The Carancas meteorite violently exploded when it made landfall just south of Lake Titicaca on September 15, 2007. It is one of three historically witnessed crater-forming events along with Sikhote-Alin and Sterlitamak; of the three, Carancas is the only stony meteorite. It is also the only known impact associated with a documented animal fatality; a goat and llama were reportedly found dead near the crater.
I obtained the following photographs from a public German forum; based on the content of some of the photos, I believe they were taken by T. Kenkmann, N. A. Artemieva, K Wunnemann, M. H. Poelchau, D. Elbeshausen, and/or H. Nunez del Prado [the authors of the paper mentioned below]. If anyone has a copyright issue with my using them, just let me know.
From MAPS Vol. 44, No. 7. (I’d consider getting a subscription if you don’t already have one — a lot of the papers are very technical, but there’s always accessible information: see below.)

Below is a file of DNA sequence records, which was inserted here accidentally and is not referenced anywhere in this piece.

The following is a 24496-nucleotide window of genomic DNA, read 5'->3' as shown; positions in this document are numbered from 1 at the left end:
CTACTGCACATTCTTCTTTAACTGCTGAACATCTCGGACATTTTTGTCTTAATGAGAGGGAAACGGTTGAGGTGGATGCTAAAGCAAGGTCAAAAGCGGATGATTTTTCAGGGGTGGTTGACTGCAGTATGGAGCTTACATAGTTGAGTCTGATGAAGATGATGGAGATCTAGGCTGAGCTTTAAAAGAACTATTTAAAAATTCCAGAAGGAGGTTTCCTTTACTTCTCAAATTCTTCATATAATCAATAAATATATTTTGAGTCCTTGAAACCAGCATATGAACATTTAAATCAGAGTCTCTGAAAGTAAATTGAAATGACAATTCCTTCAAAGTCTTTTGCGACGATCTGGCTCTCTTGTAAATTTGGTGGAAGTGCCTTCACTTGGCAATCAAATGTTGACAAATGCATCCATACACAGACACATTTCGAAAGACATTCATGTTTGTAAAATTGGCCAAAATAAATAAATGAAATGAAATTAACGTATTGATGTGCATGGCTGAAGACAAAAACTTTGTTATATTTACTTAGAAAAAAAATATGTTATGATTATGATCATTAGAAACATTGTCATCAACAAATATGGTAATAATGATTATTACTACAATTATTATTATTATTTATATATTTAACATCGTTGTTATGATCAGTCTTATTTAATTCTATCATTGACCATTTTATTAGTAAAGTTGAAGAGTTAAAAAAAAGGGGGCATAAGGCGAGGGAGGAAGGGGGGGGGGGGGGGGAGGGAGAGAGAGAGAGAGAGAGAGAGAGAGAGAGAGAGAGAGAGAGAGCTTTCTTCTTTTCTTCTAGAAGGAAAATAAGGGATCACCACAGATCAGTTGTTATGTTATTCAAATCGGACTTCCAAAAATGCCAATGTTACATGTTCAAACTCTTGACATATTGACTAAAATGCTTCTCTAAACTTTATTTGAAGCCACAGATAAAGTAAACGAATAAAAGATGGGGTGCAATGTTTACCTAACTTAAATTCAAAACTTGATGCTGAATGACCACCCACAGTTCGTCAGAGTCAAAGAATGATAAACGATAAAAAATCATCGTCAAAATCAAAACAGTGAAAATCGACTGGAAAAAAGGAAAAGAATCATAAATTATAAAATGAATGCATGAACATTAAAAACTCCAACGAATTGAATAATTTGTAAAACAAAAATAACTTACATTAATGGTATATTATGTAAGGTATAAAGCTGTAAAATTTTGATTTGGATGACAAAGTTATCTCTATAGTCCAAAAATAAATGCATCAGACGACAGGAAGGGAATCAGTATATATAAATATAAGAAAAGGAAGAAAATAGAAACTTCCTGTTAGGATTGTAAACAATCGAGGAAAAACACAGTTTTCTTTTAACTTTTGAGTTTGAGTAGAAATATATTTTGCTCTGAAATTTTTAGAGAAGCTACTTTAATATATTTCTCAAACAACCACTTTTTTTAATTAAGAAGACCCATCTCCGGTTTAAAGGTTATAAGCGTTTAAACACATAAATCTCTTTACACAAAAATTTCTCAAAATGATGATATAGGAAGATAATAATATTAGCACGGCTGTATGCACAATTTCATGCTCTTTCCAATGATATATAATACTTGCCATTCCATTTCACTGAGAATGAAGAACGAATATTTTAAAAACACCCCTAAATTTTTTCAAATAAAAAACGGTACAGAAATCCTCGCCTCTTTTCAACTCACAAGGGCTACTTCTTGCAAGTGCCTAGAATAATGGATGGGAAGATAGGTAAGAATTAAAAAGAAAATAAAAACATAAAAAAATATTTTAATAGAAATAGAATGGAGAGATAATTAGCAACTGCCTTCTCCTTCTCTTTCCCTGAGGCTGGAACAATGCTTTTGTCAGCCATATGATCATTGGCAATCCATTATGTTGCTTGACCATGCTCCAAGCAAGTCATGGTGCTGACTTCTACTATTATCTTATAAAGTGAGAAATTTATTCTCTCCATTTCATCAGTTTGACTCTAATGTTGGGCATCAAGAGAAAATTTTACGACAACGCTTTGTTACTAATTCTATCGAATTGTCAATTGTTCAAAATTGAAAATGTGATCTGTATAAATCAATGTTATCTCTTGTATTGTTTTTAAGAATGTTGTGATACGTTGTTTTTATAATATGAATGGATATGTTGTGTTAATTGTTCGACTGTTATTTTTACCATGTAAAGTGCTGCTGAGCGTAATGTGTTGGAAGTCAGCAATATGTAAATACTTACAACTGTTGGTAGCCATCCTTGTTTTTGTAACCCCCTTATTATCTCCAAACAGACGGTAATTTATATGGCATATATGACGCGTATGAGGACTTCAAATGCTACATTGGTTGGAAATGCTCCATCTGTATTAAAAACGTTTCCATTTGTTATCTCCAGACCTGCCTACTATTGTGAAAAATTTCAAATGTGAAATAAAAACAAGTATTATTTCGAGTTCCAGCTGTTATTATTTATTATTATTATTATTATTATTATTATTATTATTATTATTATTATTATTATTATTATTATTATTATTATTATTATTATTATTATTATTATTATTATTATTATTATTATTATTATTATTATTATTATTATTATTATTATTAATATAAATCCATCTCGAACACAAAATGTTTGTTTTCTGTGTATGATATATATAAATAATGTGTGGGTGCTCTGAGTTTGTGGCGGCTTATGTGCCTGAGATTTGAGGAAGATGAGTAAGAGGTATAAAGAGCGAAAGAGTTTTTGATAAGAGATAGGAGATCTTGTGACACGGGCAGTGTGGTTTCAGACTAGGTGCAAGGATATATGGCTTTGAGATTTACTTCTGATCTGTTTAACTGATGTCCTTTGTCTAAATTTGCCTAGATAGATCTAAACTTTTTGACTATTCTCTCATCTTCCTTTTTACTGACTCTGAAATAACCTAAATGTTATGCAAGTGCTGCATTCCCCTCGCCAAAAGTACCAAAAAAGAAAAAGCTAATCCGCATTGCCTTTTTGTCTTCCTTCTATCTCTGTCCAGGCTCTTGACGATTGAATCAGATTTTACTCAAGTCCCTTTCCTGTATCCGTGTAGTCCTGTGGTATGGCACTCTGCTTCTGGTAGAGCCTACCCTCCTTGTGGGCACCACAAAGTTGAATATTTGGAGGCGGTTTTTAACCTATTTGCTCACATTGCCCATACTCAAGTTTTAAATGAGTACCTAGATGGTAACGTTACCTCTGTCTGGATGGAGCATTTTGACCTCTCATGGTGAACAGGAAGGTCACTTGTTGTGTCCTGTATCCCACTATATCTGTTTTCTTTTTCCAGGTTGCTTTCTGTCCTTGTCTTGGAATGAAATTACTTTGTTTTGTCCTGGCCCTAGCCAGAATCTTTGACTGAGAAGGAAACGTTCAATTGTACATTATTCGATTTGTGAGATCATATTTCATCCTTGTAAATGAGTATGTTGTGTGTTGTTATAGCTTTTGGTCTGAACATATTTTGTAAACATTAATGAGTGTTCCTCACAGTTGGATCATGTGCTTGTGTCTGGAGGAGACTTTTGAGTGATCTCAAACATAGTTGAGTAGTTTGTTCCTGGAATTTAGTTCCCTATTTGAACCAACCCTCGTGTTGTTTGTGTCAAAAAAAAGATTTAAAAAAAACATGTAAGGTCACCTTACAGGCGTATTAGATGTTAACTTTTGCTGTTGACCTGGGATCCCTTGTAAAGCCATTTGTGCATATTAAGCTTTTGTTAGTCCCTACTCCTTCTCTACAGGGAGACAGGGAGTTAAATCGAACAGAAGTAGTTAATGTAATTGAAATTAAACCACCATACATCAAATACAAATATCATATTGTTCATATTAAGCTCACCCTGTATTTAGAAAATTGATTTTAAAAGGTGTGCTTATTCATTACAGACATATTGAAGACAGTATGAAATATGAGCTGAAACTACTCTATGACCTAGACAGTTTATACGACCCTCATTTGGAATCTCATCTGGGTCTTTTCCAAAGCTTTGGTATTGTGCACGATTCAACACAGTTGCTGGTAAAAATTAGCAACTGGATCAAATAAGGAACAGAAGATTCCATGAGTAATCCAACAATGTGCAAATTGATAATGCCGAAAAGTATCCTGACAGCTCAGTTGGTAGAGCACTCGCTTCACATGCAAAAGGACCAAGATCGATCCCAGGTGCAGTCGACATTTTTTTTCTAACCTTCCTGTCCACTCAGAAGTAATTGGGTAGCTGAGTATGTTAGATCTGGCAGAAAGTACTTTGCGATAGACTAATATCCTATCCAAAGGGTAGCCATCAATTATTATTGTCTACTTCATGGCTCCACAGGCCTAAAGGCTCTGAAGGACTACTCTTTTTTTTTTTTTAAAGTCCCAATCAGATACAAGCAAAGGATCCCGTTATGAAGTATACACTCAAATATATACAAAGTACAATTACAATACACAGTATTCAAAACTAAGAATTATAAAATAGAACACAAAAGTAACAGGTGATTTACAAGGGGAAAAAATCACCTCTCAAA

As a studying geologist, I would like to point out that the above paper is awesome. It’s worth trying to get the back issue of MAPS if you’re interested in such things.
A little more information was available in the meteoritical bulletin:
I don’t know what the total weight of the recovered fragments is, but, according to a variety of sources, it’s somewhere between five and ten kilograms. To my knowledge, the biggest single piece still intact is the one pictured below. At least one slightly larger fragment was found, but it supposedly crumbled to pieces in a dealer’s possession. The majority of the material piced up around the crater was recovered with magnets in the form of tiny fragments and dust.
It weighs 345 grams — three grams more than the listed total known weight!
…And here’s a photo of the crater as of late 2014. Sadly, it is being allowed to decay and will probably disappear within a few years. Maybe someone will be allowed to dig the bulk of the meteorite up sometime soon!